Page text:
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[separate into 2 tracks of research, phenotyping in wild and Neuroimaging Correlates of Psychosis, or 1 track on all research, 1 outlining key concepts for our work and our ethos/approach to them?]
Deep (Digital) Phenotyping “In the Wild”
- The Big Problem
- Quantifying Behavior
- Neuroimaging Correlates of Psychosis (Genetic and Clinical Risk)
- Building & Validating Tools (Data Storage, Processing, and Visualization)
- Detecting Agitation Before It Happens [Datta]
- Multisense: Nonverbal Feature Extraction in Psychosis
- Bipolar Longitudinal Study: longitudinal fluctuations in mood and cognition in bipolar patients
- Valera: Using Mobile Technology to Improve Quality of Care
The Big Problem
Our health care system is inefficient at providing optimal care for behavioral & psychiatric symptoms. Lack of actionable data in the hands of clinicians and researchers is a significant driver of this problem.
Conceptually, deep phenotyping seeks to address this dearth of data. However, capturing meaningful behavioral change is a complex task, and current phenotyping approaches are labor-intensive, cross-sectional, and error prone. Training staff adequately can take months, and even then administering and scoring a battery can take 3-4 hours per participant to complete. The subjectivity implicit in scoring SCIDs and scales also leads to relatively poor inter-rater reliability, making symptom fluctuations challenging to measure over time.
These downsides to phenotyping the make longitudinal data less valuable to researchers and less likely to translate into improved care. The conceit is good; proper execution requires a reformed approach.
As the old joke goes, “a therapist knows precisely how her patient is feeling every Thursday at 3 o’clock.”
Patient self-report is a critical but insufficient measure for x, y, and z. Even under the best conditions objective self-assessment is functionally impossible, and is bound to leave out important contextual factors and latent influences.
To mitigate this inherent error Baker Lab is pioneering digital methods for self-report undergirded by objective data. Drawn from smartphone These
Neuroimaging Correlates of Psychosis
Investigating the neurobiological underpinnings of psychotic disorders is another core task of Baker Lab…
Building & Validating Tools
There is a profound need for leadership in the emerging area of technology-based tools in psychiatry. For our part, Baker Lab is working in conjunction with the Institute for Technology in Psychiatry to develop best practices and software solutions for automated data processing and analysis. We see scalable, easily managed data conventions as critical infrastructure for helping the field and our patients realize the huge potential benefits of deep phenotyping and other novel approaches.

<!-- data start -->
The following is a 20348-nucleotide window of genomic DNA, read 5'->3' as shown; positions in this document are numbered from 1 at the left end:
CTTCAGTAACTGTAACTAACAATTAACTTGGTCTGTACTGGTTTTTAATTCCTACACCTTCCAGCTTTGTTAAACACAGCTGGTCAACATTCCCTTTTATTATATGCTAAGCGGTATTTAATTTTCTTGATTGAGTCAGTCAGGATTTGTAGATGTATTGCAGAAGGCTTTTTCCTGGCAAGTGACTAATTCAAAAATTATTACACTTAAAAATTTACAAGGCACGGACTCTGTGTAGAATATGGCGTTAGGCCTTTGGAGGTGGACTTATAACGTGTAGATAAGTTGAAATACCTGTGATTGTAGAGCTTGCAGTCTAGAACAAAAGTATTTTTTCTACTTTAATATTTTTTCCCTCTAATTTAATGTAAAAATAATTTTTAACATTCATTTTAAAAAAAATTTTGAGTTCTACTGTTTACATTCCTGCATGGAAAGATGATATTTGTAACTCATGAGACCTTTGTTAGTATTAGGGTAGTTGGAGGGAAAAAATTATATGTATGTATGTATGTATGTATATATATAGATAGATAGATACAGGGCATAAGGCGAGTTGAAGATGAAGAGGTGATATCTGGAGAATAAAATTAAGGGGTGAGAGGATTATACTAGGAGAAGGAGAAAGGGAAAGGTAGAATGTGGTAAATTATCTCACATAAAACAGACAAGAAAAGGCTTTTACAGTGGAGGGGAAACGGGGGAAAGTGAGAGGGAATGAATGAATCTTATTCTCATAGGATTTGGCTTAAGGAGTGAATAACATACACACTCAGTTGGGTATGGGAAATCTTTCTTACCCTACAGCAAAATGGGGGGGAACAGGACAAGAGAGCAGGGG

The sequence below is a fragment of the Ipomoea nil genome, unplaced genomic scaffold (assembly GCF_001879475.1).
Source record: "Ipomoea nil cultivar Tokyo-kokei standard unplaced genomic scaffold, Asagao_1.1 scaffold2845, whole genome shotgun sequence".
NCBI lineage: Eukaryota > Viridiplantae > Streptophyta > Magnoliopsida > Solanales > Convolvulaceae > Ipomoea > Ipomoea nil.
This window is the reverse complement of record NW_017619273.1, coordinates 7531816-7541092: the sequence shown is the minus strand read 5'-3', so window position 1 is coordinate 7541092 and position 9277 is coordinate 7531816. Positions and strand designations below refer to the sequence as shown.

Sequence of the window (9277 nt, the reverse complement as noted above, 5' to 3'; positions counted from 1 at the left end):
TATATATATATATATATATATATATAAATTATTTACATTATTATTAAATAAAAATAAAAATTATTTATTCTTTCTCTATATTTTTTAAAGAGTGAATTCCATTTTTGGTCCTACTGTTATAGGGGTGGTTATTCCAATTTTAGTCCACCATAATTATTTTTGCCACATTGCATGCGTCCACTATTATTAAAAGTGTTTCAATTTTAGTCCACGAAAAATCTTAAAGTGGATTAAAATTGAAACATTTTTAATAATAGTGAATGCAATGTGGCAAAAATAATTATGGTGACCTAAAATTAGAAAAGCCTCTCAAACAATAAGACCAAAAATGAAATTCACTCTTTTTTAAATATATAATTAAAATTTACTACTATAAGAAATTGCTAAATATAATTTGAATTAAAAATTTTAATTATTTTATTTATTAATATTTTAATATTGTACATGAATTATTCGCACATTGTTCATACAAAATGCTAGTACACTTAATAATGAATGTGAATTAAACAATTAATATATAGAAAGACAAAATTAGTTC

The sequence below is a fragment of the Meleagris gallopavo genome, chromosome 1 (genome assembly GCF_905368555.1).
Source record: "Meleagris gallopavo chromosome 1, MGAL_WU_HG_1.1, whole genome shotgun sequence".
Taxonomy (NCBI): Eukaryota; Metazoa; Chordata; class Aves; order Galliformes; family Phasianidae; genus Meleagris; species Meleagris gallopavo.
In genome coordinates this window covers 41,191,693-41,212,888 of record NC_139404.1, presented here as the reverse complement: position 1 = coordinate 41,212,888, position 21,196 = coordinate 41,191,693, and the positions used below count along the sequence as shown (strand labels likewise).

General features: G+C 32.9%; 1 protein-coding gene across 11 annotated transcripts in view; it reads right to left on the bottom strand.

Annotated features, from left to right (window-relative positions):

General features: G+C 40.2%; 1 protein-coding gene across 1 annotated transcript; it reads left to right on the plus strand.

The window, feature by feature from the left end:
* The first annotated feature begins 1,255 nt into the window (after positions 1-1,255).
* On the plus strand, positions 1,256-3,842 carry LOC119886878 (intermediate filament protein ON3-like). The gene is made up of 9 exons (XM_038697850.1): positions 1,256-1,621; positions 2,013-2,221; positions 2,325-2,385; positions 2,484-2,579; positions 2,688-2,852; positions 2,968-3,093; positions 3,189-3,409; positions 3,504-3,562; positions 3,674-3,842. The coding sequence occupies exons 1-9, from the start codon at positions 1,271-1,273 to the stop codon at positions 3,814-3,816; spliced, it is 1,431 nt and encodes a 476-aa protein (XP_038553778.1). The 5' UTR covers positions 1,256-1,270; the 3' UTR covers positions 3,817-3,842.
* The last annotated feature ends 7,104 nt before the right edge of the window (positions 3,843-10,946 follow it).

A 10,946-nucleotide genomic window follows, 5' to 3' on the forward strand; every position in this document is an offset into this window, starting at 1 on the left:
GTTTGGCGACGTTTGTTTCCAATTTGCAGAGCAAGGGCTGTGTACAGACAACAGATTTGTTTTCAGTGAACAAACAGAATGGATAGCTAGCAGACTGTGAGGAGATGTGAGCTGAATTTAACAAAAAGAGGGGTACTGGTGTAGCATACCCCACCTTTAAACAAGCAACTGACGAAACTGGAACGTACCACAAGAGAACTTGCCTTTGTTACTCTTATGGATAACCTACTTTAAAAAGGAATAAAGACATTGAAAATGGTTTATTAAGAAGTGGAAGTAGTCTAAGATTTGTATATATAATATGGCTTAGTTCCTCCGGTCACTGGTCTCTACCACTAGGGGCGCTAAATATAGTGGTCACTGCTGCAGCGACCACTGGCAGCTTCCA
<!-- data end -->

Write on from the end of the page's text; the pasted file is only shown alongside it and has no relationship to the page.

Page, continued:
Detecting Agitation Before It Happens [Datta]
Automatic Characterization of Patterns of Human Behavior seeks to determine whether individuals with different neuropsychiatric illnesses may deviate from healthy individuals in their movement patterns in ways that may reflect their illness severity, current treatments, and side effects.
Multisense: Nonverbal Feature Extraction in Psychosis
The Multisense Project, or Feasibility and Clinical Utility of MultiSense for Nonverbal Feature Extraction in Psychosis, seeks to develop and test a software application called MultiSense developed by our collaborators at Carnegie Mellon University (CMU). Validation of MultiSense technology will 1) make ongoing clinical research and care more feasible and effective, and 2) provide new chronic disease insights.
Bipolar Longitudinal Study: longitudinal fluctuations in mood and cognition in bipolar patients
More commonly referred to as the Bipolar Longitudinal Study (BLS), Circuit dynamics underlying longitudinal fluctuations in mood and cognition in bipolar patients intends to characterize the natural course of changes in mood and cognition, associated environmental variables, structural brain anatomy, and functional network architecture in individuals with severe bipolar disorder or related conditions.
Valera: Using Mobile Technology to Improve Quality of Care
Using mobile technology to improve quality of care in individuals with mental illness is a clinical trial executed in collaboration with EthoSmart Health LLC. It seeks to validate their mobile application Valera as a tool for remotely guiding and supporting patients on an ongoing basis. Under the present protocol we are testing Valera as a means bothto improve the doctor-patient connection and improve patient clinical outcomes for individuals who have recently been discharged from McLean’s inpatient Schizophrenia and Bipolar Disorder Program.
Glossary of Terms
- deep phenotyping –